How Long Do Black Bear Hamsters Live?
Black bear hamsters have a maximum life span of five to six years, although the average is between two and three years. The healthier you keep your hamster, the longer it is likely to live.
How to Care for a Black Bear Hamster
Caring for a black bear hamster isn’t so different from caring for other types of hamsters. There are a few considerations to keep in mind before you adopt one, though.
Black bear hamsters, like all hamsters, need a balanced diet. Hamsters eat grains, seeds, grasses, vegetables, and fruit daily. You can feed them pre-packaged seed mix, as long as it’s high enough in protein and the seeds come with husks removed. The seed husks can hurt their delicate cheek linings.
If you need to supplement protein in your black bear hamster’s diet, you can feed them the following:
- Cat food
- Hard-boiled eggs
- Small bits of cooked chicken
- Small portions of scrambled eggs
For vegetables, give your hamster stalks of celery, broccoli, or some bell peppers. Avoid vegetables that have high moisture content, however. Foods like lettuce and cucumbers are like laxatives for hamsters, causing too much defecation or even diarrhea.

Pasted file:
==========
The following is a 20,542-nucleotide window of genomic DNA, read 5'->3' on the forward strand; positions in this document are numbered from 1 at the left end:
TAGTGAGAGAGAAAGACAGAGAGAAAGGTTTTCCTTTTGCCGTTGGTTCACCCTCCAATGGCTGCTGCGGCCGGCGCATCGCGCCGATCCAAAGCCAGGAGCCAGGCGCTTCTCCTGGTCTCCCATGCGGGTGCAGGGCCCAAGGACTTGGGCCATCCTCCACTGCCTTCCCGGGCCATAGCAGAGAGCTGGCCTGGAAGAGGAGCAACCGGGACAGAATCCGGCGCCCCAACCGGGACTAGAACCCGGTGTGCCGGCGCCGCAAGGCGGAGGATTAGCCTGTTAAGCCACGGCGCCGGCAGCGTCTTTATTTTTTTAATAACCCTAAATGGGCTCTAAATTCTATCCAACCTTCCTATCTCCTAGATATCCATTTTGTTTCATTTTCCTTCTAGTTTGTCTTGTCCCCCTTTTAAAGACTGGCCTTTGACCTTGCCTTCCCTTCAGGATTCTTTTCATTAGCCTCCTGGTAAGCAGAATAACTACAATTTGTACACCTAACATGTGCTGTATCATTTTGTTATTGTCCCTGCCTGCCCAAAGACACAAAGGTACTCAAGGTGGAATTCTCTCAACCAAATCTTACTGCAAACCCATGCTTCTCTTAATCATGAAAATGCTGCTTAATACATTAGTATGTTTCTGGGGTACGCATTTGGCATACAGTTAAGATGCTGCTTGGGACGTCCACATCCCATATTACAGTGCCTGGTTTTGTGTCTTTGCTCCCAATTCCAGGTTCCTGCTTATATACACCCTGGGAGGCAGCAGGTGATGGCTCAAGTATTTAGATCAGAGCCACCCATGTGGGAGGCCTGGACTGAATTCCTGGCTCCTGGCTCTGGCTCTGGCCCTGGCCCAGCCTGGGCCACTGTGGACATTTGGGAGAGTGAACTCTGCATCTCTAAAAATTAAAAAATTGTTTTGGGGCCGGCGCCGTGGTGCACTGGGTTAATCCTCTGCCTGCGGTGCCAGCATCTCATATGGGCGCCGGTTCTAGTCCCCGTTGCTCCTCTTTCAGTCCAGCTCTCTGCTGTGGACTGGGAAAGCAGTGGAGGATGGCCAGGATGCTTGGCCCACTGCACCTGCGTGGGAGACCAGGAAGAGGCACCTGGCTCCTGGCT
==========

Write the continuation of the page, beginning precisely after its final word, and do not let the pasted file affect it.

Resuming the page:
When you feed your black bear hamster, give it a small quantity of food at one time. Hamsters tend to store extra food in their cheeks so they can stash it and hoard it for later. Try to discourage hoarding because it can attract flies, worms, insects, and mold. These problems can put your hamster’s health in jeopardy.
Hamsters need fresh water daily. If possible, use filtered water. You can dechlorinate tap water with tablets as well. Avoid using a water bowl, and go for a bottle with a sipper instead. A hamster can easily drag bedding or food into a water bowl, contaminating it. A bottle is much safer and cleaner for a hamster. Try to find a BPA-free plastic bottle, or use a glass bottle. Also, clean the bottle with a bottle brush regularly to prevent the water from becoming contaminated.
When selecting the best cage for your hamster, you should look for three things:
- Size: Bigger is always better, giving your hamster room to run around.
- Wire bar spacing (for wire cages): The spaces should be small enough the hamster can’t get out, but large enough their hair doesn’t get caught.
- Material: For wire cages, the best metal is galvanized steel. You can also use glass tanks as long as there’s plenty of ventilation.
Remember, the cage from the pet store isn’t always your best option. Look at online retailers to find the perfect cage for your hamster if need be.
Bedding and Habitat